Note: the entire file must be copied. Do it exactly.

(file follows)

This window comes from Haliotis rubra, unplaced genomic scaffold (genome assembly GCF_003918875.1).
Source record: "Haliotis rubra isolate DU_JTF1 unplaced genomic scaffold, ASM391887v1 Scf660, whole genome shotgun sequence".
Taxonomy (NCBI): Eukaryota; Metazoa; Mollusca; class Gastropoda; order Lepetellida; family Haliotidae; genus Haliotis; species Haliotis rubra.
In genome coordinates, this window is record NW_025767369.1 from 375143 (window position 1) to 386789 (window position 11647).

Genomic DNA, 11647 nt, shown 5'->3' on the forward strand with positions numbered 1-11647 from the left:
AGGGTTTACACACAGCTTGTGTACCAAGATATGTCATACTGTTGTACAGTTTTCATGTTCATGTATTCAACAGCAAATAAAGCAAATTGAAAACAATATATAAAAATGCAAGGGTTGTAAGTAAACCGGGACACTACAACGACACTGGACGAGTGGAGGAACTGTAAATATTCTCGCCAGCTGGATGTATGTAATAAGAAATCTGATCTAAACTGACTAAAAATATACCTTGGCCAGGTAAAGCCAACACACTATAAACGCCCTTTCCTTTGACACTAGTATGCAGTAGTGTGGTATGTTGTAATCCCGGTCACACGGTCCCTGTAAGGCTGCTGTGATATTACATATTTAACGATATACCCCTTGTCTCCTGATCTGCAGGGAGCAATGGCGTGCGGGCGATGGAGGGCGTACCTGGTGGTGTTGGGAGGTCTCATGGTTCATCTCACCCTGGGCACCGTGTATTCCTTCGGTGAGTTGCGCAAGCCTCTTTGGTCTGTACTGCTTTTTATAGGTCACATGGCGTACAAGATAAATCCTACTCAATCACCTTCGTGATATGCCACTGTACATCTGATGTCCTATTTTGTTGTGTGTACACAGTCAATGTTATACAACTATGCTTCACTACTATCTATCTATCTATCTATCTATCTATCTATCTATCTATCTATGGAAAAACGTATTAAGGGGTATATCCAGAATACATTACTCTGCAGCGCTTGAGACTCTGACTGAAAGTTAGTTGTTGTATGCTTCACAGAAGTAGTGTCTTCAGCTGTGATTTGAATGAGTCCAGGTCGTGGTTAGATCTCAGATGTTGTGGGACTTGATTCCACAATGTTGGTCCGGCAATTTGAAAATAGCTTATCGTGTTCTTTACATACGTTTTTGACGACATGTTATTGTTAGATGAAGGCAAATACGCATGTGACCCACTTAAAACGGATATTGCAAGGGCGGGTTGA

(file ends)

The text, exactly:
This window comes from Haliotis rubra, unplaced genomic scaffold (genome assembly GCF_003918875.1).
Source record: "Haliotis rubra isolate DU_JTF1 unplaced genomic scaffold, ASM391887v1 Scf660, whole genome shotgun sequence".
Taxonomy (NCBI): Eukaryota; Metazoa; Mollusca; class Gastropoda; order Lepetellida; family Haliotidae; genus Haliotis; species Haliotis rubra.
In genome coordinates, this window is record NW_025767369.1 from 375143 (window position 1) to 386789 (window position 11647).

Genomic DNA, 11647 nt, shown 5'->3' on the forward strand with positions numbered 1-11647 from the left:
AGGGTTTACACACAGCTTGTGTACCAAGATATGTCATACTGTTGTACAGTTTTCATGTTCATGTATTCAACAGCAAATAAAGCAAATTGAAAACAATATATAAAAATGCAAGGGTTGTAAGTAAACCGGGACACTACAACGACACTGGACGAGTGGAGGAACTGTAAATATTCTCGCCAGCTGGATGTATGTAATAAGAAATCTGATCTAAACTGACTAAAAATATACCTTGGCCAGGTAAAGCCAACACACTATAAACGCCCTTTCCTTTGACACTAGTATGCAGTAGTGTGGTATGTTGTAATCCCGGTCACACGGTCCCTGTAAGGCTGCTGTGATATTACATATTTAACGATATACCCCTTGTCTCCTGATCTGCAGGGAGCAATGGCGTGCGGGCGATGGAGGGCGTACCTGGTGGTGTTGGGAGGTCTCATGGTTCATCTCACCCTGGGCACCGTGTATTCCTTCGGTGAGTTGCGCAAGCCTCTTTGGTCTGTACTGCTTTTTATAGGTCACATGGCGTACAAGATAAATCCTACTCAATCACCTTCGTGATATGCCACTGTACATCTGATGTCCTATTTTGTTGTGTGTACACAGTCAATGTTATACAACTATGCTTCACTACTATCTATCTATCTATCTATCTATCTATCTATCTATCTATCTATGGAAAAACGTATTAAGGGGTATATCCAGAATACATTACTCTGCAGCGCTTGAGACTCTGACTGAAAGTTAGTTGTTGTATGCTTCACAGAAGTAGTGTCTTCAGCTGTGATTTGAATGAGTCCAGGTCGTGGTTAGATCTCAGATGTTGTGGGACTTGATTCCACAATGTTGGTCCGGCAATTTGAAAATAGCTTATCGTGTTCTTTACATACGTTTTTGACGACATGTTATTGTTAGATGAAGGCAAATACGCATGTGACCCACTTAAAACGGATATTGCAAGGGCGGGTTGA